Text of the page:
Who: Modern iteration invented by Arthur K. Melin and Richard Knerr. Not the potato chips.
What: A toy hoop twirled around the waist.
Where: California, USA.
Why: Because, at least for ten minutes, it’s really fun.
When: July 1958.
“Yes, I backed the hula hoop. And I had a lot of other people come to me with ideas that turned out well.” – Art Linkletter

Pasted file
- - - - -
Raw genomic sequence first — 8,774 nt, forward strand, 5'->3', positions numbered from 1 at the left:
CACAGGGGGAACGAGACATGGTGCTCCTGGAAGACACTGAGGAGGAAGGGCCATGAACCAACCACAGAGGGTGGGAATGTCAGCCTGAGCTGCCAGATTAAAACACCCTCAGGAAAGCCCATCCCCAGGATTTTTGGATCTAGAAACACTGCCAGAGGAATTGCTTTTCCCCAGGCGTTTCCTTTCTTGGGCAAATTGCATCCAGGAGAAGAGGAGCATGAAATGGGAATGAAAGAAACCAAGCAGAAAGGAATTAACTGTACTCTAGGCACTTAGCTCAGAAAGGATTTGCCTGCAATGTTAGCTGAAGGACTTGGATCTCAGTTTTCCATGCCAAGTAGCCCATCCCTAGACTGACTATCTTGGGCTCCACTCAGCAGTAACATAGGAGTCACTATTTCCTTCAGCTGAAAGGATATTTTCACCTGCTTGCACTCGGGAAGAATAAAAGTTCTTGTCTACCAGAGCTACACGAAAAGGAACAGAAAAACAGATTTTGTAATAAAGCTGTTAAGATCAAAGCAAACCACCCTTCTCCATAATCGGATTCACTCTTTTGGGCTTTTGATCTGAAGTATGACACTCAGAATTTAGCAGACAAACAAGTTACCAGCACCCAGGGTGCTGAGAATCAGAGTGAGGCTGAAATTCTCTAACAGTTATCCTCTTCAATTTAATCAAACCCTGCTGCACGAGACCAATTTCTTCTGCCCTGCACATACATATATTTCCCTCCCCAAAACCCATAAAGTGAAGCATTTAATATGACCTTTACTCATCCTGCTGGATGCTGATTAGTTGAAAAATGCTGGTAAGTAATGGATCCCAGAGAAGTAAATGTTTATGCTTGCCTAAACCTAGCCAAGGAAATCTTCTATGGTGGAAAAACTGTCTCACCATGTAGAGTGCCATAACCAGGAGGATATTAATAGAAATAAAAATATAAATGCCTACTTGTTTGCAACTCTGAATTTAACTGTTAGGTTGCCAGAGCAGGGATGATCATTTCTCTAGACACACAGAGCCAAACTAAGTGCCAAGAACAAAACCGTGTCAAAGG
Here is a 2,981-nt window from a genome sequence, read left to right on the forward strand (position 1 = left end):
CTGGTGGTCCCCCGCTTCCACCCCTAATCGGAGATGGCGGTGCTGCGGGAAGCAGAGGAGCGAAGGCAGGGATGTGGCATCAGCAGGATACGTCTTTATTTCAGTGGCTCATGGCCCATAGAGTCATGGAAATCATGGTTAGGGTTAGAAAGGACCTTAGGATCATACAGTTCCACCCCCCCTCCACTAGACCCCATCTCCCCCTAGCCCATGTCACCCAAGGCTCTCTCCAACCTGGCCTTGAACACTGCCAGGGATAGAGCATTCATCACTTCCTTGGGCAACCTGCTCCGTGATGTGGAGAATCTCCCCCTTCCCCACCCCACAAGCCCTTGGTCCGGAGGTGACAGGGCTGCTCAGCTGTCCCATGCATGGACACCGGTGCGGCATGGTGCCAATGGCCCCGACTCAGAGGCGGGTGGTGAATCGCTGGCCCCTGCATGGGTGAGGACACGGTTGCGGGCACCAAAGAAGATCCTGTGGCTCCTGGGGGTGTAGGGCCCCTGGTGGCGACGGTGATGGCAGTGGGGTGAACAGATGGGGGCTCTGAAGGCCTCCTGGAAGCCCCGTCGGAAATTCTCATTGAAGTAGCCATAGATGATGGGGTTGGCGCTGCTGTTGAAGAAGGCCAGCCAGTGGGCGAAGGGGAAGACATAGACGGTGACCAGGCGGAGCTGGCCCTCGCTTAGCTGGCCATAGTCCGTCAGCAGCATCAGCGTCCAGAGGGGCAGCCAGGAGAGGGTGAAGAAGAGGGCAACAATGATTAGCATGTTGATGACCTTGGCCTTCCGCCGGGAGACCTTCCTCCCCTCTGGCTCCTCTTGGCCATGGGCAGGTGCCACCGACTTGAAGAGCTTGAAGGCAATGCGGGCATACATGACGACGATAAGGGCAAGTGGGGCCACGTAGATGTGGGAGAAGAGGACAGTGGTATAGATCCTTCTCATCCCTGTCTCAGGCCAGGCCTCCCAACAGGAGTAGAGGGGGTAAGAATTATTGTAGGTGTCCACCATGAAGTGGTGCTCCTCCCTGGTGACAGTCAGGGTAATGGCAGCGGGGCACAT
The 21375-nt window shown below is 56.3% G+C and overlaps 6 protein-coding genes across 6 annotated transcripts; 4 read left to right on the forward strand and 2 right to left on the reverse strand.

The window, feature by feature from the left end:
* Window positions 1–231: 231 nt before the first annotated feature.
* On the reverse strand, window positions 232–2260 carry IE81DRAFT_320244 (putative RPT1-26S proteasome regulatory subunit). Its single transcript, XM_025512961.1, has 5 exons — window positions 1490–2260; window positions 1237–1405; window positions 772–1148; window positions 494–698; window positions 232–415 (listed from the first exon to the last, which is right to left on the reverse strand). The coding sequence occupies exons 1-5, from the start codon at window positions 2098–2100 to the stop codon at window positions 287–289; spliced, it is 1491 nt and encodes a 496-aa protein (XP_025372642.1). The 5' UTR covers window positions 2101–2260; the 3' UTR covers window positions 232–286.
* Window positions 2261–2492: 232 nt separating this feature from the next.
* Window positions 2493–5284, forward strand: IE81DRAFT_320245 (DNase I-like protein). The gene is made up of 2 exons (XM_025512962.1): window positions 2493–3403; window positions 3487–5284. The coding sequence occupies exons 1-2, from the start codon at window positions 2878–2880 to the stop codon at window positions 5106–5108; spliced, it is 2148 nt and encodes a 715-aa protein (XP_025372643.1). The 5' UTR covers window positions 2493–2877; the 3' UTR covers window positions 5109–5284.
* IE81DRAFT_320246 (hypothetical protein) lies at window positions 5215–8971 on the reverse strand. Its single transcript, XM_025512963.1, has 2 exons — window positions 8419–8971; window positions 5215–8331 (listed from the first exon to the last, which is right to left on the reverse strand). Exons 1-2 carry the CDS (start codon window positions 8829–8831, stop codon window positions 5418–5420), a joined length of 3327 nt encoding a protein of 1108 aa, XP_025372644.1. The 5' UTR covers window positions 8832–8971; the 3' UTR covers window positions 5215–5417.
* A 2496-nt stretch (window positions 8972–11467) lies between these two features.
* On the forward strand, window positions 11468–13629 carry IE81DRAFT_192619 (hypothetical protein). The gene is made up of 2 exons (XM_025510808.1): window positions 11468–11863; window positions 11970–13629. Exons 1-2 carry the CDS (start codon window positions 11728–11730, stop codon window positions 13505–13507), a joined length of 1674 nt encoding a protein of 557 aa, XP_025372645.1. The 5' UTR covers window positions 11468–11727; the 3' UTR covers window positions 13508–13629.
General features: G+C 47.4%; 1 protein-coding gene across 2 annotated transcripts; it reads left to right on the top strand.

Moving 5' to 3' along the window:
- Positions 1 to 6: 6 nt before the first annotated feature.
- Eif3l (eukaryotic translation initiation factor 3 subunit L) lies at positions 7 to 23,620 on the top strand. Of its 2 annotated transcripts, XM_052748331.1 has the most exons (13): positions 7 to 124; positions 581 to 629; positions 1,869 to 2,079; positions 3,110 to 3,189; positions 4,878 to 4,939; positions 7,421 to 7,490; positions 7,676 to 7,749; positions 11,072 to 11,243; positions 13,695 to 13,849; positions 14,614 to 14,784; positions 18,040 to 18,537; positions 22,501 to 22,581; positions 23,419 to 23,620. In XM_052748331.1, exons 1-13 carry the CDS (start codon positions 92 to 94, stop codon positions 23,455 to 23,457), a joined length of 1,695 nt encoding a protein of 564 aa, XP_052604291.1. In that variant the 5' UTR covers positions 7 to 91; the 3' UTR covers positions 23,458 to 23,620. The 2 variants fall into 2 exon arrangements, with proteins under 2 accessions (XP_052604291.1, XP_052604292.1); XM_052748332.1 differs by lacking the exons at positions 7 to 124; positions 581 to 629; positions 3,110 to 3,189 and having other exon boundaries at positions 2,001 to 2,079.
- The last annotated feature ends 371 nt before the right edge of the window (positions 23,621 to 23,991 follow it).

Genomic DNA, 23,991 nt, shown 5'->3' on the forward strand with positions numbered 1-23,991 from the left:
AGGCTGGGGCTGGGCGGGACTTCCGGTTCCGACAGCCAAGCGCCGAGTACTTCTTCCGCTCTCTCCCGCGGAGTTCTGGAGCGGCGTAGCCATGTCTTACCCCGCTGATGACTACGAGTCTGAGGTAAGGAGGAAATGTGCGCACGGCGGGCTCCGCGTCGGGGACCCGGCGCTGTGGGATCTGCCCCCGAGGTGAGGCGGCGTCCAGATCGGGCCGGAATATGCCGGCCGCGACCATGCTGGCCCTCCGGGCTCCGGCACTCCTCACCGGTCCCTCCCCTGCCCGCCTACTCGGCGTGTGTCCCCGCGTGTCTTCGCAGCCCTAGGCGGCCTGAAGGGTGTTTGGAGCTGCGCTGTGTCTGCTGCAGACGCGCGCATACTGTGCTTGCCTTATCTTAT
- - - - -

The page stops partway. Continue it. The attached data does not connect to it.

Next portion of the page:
Supposedly invented by Tim Robbins in The Hudsucker Proxy, and in real life by Arthur K. Melin and Richard Knerr, the hula hoop is possibly the best-selling ten minutes of fun in history. Though it was commercialised and marketed properly for the first time in 1958, people have been playing with hoops for thousands of years. The Native Americans used hoops in expressive dances, and there was supposedly a hoop fad in 14th Century England. The word ‘hula’ comes from the Hawaiian dance, due to the similar body movements. It became a fad in the late 1950s after being marketed by the California Wham-O toy company, and at the peak of its success the company were producing more than 50,000 hoops a day. It later spawned ‘hooping’, which is essentially adults taking this child’s toy too seriously, or using the hoop as a fitness tool. In August 1976, 8-year-old child hooping prodigy (and the daughter of possible contenders for worst parents ever) Mary Freeze broke the world record for hooping, twirling the hoop for 10 hours and 47 minutes. The current verified record belongs to Aaron Hibbs from Columbus, Ohio, who managed a whopping 74 hours and 54 minutes, and was probably a little disappointed he couldn’t manage an extra six minutes. The record for the most hula hoops twirled at once belongs to Paul “Dizzy Hips” Blair (no guesses as to how he got his nickname), who somehow managed to twirl 132 hoops at once.